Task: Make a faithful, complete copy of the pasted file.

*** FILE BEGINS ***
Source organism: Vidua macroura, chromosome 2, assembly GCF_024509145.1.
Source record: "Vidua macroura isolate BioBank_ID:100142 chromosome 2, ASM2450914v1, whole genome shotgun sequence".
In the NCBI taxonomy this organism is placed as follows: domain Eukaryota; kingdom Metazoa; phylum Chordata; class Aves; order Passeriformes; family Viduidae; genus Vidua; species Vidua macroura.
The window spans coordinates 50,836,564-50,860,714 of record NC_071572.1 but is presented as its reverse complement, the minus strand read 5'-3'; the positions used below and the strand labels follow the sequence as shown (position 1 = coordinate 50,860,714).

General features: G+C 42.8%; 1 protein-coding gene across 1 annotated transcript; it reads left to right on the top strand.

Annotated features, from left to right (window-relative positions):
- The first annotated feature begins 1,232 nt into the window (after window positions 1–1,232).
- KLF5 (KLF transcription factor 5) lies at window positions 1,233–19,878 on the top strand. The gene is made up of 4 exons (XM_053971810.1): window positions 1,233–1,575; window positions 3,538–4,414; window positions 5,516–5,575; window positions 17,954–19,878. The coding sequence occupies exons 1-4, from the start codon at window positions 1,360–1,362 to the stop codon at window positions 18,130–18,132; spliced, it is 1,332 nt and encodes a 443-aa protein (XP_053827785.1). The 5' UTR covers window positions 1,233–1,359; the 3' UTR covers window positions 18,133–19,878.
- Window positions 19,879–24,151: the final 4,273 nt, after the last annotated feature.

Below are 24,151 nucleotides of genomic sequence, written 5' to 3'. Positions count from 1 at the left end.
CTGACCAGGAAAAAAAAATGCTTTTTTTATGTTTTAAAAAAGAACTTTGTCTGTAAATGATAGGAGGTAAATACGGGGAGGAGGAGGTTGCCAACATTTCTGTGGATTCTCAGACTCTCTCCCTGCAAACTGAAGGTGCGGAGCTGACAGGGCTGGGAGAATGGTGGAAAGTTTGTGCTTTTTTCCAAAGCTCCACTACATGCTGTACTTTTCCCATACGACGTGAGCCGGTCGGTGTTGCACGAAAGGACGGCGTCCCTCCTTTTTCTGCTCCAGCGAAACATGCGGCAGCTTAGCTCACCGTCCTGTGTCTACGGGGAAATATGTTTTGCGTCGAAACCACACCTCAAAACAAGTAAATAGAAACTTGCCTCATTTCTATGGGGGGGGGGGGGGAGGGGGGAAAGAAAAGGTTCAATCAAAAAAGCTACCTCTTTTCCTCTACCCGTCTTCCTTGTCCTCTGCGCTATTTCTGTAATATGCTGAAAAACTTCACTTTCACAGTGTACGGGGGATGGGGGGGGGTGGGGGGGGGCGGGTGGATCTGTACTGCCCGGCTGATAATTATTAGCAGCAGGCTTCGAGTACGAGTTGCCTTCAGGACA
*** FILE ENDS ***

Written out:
Source organism: Vidua macroura, chromosome 2, assembly GCF_024509145.1.
Source record: "Vidua macroura isolate BioBank_ID:100142 chromosome 2, ASM2450914v1, whole genome shotgun sequence".
In the NCBI taxonomy this organism is placed as follows: domain Eukaryota; kingdom Metazoa; phylum Chordata; class Aves; order Passeriformes; family Viduidae; genus Vidua; species Vidua macroura.
The window spans coordinates 50,836,564-50,860,714 of record NC_071572.1 but is presented as its reverse complement, the minus strand read 5'-3'; the positions used below and the strand labels follow the sequence as shown (position 1 = coordinate 50,860,714).

General features: G+C 42.8%; 1 protein-coding gene across 1 annotated transcript; it reads left to right on the top strand.

Annotated features, from left to right (window-relative positions):
- The first annotated feature begins 1,232 nt into the window (after window positions 1–1,232).
- KLF5 (KLF transcription factor 5) lies at window positions 1,233–19,878 on the top strand. The gene is made up of 4 exons (XM_053971810.1): window positions 1,233–1,575; window positions 3,538–4,414; window positions 5,516–5,575; window positions 17,954–19,878. The coding sequence occupies exons 1-4, from the start codon at window positions 1,360–1,362 to the stop codon at window positions 18,130–18,132; spliced, it is 1,332 nt and encodes a 443-aa protein (XP_053827785.1). The 5' UTR covers window positions 1,233–1,359; the 3' UTR covers window positions 18,133–19,878.
- Window positions 19,879–24,151: the final 4,273 nt, after the last annotated feature.

Below are 24,151 nucleotides of genomic sequence, written 5' to 3'. Positions count from 1 at the left end.
CTGACCAGGAAAAAAAAATGCTTTTTTTATGTTTTAAAAAAGAACTTTGTCTGTAAATGATAGGAGGTAAATACGGGGAGGAGGAGGTTGCCAACATTTCTGTGGATTCTCAGACTCTCTCCCTGCAAACTGAAGGTGCGGAGCTGACAGGGCTGGGAGAATGGTGGAAAGTTTGTGCTTTTTTCCAAAGCTCCACTACATGCTGTACTTTTCCCATACGACGTGAGCCGGTCGGTGTTGCACGAAAGGACGGCGTCCCTCCTTTTTCTGCTCCAGCGAAACATGCGGCAGCTTAGCTCACCGTCCTGTGTCTACGGGGAAATATGTTTTGCGTCGAAACCACACCTCAAAACAAGTAAATAGAAACTTGCCTCATTTCTATGGGGGGGGGGGGGGAGGGGGGAAAGAAAAGGTTCAATCAAAAAAGCTACCTCTTTTCCTCTACCCGTCTTCCTTGTCCTCTGCGCTATTTCTGTAATATGCTGAAAAACTTCACTTTCACAGTGTACGGGGGATGGGGGGGGGTGGGGGGGGGCGGGTGGATCTGTACTGCCCGGCTGATAATTATTAGCAGCAGGCTTCGAGTACGAGTTGCCTTCAGGACA